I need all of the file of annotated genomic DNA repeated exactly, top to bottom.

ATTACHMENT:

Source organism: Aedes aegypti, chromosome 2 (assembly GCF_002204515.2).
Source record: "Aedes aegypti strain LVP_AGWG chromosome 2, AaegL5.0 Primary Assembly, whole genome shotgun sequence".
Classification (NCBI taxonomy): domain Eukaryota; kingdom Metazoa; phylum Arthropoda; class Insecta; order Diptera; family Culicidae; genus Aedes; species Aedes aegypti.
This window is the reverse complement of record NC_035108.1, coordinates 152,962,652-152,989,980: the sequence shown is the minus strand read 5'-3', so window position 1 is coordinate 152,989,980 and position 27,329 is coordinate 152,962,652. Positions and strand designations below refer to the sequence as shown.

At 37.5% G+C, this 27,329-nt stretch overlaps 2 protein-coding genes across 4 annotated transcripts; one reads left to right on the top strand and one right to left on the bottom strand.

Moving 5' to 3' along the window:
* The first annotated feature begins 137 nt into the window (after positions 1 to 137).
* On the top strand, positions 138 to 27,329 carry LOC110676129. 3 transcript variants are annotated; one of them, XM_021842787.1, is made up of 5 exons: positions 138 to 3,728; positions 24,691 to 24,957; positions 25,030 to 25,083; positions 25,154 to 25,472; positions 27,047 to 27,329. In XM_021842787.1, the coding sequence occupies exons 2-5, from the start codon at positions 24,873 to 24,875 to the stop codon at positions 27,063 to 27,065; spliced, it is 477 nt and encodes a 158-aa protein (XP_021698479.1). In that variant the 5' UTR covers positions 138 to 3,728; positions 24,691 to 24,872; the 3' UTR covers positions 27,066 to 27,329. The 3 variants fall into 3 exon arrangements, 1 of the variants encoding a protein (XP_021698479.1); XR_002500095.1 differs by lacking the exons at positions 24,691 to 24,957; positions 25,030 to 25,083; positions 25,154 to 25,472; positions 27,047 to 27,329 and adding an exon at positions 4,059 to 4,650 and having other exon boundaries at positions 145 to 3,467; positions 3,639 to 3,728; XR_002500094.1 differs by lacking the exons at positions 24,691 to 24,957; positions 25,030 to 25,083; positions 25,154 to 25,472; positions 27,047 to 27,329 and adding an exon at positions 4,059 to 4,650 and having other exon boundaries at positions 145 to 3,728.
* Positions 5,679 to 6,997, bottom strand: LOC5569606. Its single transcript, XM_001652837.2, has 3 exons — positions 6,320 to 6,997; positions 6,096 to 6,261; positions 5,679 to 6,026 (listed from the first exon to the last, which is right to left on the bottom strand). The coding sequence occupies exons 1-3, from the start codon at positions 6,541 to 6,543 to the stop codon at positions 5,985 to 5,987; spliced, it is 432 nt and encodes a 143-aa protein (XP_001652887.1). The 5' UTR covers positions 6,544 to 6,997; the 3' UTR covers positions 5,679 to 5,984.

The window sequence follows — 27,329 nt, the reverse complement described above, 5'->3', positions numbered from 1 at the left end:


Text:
Source organism: Aedes aegypti, chromosome 2 (assembly GCF_002204515.2).
Source record: "Aedes aegypti strain LVP_AGWG chromosome 2, AaegL5.0 Primary Assembly, whole genome shotgun sequence".
Classification (NCBI taxonomy): domain Eukaryota; kingdom Metazoa; phylum Arthropoda; class Insecta; order Diptera; family Culicidae; genus Aedes; species Aedes aegypti.
This window is the reverse complement of record NC_035108.1, coordinates 152,962,652-152,989,980: the sequence shown is the minus strand read 5'-3', so window position 1 is coordinate 152,989,980 and position 27,329 is coordinate 152,962,652. Positions and strand designations below refer to the sequence as shown.

At 37.5% G+C, this 27,329-nt stretch overlaps 2 protein-coding genes across 4 annotated transcripts; one reads left to right on the top strand and one right to left on the bottom strand.

Moving 5' to 3' along the window:
* The first annotated feature begins 137 nt into the window (after positions 1 to 137).
* On the top strand, positions 138 to 27,329 carry LOC110676129. 3 transcript variants are annotated; one of them, XM_021842787.1, is made up of 5 exons: positions 138 to 3,728; positions 24,691 to 24,957; positions 25,030 to 25,083; positions 25,154 to 25,472; positions 27,047 to 27,329. In XM_021842787.1, the coding sequence occupies exons 2-5, from the start codon at positions 24,873 to 24,875 to the stop codon at positions 27,063 to 27,065; spliced, it is 477 nt and encodes a 158-aa protein (XP_021698479.1). In that variant the 5' UTR covers positions 138 to 3,728; positions 24,691 to 24,872; the 3' UTR covers positions 27,066 to 27,329. The 3 variants fall into 3 exon arrangements, 1 of the variants encoding a protein (XP_021698479.1); XR_002500095.1 differs by lacking the exons at positions 24,691 to 24,957; positions 25,030 to 25,083; positions 25,154 to 25,472; positions 27,047 to 27,329 and adding an exon at positions 4,059 to 4,650 and having other exon boundaries at positions 145 to 3,467; positions 3,639 to 3,728; XR_002500094.1 differs by lacking the exons at positions 24,691 to 24,957; positions 25,030 to 25,083; positions 25,154 to 25,472; positions 27,047 to 27,329 and adding an exon at positions 4,059 to 4,650 and having other exon boundaries at positions 145 to 3,728.
* Positions 5,679 to 6,997, bottom strand: LOC5569606. Its single transcript, XM_001652837.2, has 3 exons — positions 6,320 to 6,997; positions 6,096 to 6,261; positions 5,679 to 6,026 (listed from the first exon to the last, which is right to left on the bottom strand). The coding sequence occupies exons 1-3, from the start codon at positions 6,541 to 6,543 to the stop codon at positions 5,985 to 5,987; spliced, it is 432 nt and encodes a 143-aa protein (XP_001652887.1). The 5' UTR covers positions 6,544 to 6,997; the 3' UTR covers positions 5,679 to 5,984.

The window sequence follows — 27,329 nt, the reverse complement described above, 5'->3', positions numbered from 1 at the left end: